Another approach to malpractice reform has been to encourage providers to openly acknowledge their errors, apologize to patients, and quickly offer compensation. This approach, often referred to as “sorry works,” helps patients find answers to what went wrong in their care and how the problem has been addressed. In one example of this approach, the University of Michigan Health System adopted new policies on medical errors in 2002. Since then, the health system has cut its litigation costs in half, while the number of new claims and the time required to resolve claims have both plummeted. The “sorry works” approach has been facilitated in several states that have adopted laws that prevent a doctor’s apology or expression of remorse from being used against him or her in court.

The ACA authorized grants to states to establish demonstrations to evaluate alternatives to the current tort litigation approach to medical malpractice. HHS has allocated $25 million for three-year grants allowing states to test models that emphasize patient safety, disclosure of medical errors, and alternative dispute resolution. Patients will be allowed to opt out of these alternatives at any time.

Medical Malpractice: Policy

Malpractice reform

In this policy: FederalState

All medical providers and hospitals should be required either to carry adequate levels of medical malpractice insurance or to demonstrate an ability to pay potential malpractice claims. If malpractice exclusions or waivers are established for providers, states should not single out Medicaid beneficiaries or recipients of uncompensated care for reduced protection.

Pre-dispute mandatory arbitration should be unenforceable (for related policy, see Chapter 8, Long-Term Services and Supports—Quality and Consumer Rights Across Settings and Chapter 12, Personal and Legal Rights—Private Enforcement of Legal Rights).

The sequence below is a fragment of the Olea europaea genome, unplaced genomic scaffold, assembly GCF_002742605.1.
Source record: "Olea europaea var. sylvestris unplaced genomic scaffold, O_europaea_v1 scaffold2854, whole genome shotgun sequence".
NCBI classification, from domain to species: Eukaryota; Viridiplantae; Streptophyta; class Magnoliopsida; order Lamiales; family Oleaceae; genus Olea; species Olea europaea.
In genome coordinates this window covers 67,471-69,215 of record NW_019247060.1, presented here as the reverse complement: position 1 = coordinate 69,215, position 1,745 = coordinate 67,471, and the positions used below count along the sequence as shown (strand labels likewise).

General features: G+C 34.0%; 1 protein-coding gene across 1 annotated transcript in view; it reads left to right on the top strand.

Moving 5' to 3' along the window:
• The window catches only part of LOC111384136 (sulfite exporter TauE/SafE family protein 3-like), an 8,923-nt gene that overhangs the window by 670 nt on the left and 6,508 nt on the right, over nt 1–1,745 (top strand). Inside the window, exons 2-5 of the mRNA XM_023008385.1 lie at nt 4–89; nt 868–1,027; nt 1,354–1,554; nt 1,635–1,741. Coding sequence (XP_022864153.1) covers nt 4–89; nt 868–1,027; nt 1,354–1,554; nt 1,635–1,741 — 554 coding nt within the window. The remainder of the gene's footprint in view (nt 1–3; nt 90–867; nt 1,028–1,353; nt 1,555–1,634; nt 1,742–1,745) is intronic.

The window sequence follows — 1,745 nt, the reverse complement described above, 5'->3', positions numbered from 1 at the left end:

States should initiate demonstration projects to explore and evaluate promising methods of patient compensation, such as mediation and “accelerated-compensation events” systems. In so doing states should be careful to avoid restricting patient access to fair and just compensation.

Statutes of limitation should be no shorter than two years and should not begin until the injury is discovered or should reasonably have been discovered.

Insurance mechanisms that make liability insurance coverage available should be supported. States should require that malpractice insurance premium increases are approved by state regulators and that proposed rates are justified by claims-loss ratios. States should also require that insurance companies report filed claims to the state insurance commissioner on an annual basis. Insurance regulators should identify and collect additional, mutually beneficial data necessary to further the understanding of conditions in current and future medical malpractice markets.

AARP believes that any efforts to address medical malpractice concerns should begin with a patient-centered focus on reducing errors and promoting fair compensation. AARP does not support malpractice reform proposals that do not reduce errors or that would impair the right of injured patients to full and just compensation for injuries resulting from inappropriate medical care.

AARP endorses the IOM’s recommendations for exploring alternatives to the tort system, and specifically supports:

  • reforms that would promote access to the courts for all legitimate claims, including smaller malpractice claims, and accelerate the resolution of cases;
  • further exploration of alternative dispute resolution systems for medical malpractice cases that could serve injured patients better than the current system does, such as “sorry works” approaches;
  • the development and evaluation of demonstration projects for other promising systems of compensation for preventable medical injuries, such as the comprehensive, patient-centered, safety-focused, nonjudicial injury compensation system proposed by the institute—such projects should be conducted under government auspices, with strong oversight, adequate funding and staffing, and rigorous evaluation, and should apply schedules of damages that do not result in disproportionately low or otherwise unfair awards to older, nonworking patients; and
  • malpractice insurance rates that fairly and accurately reflect claims experience.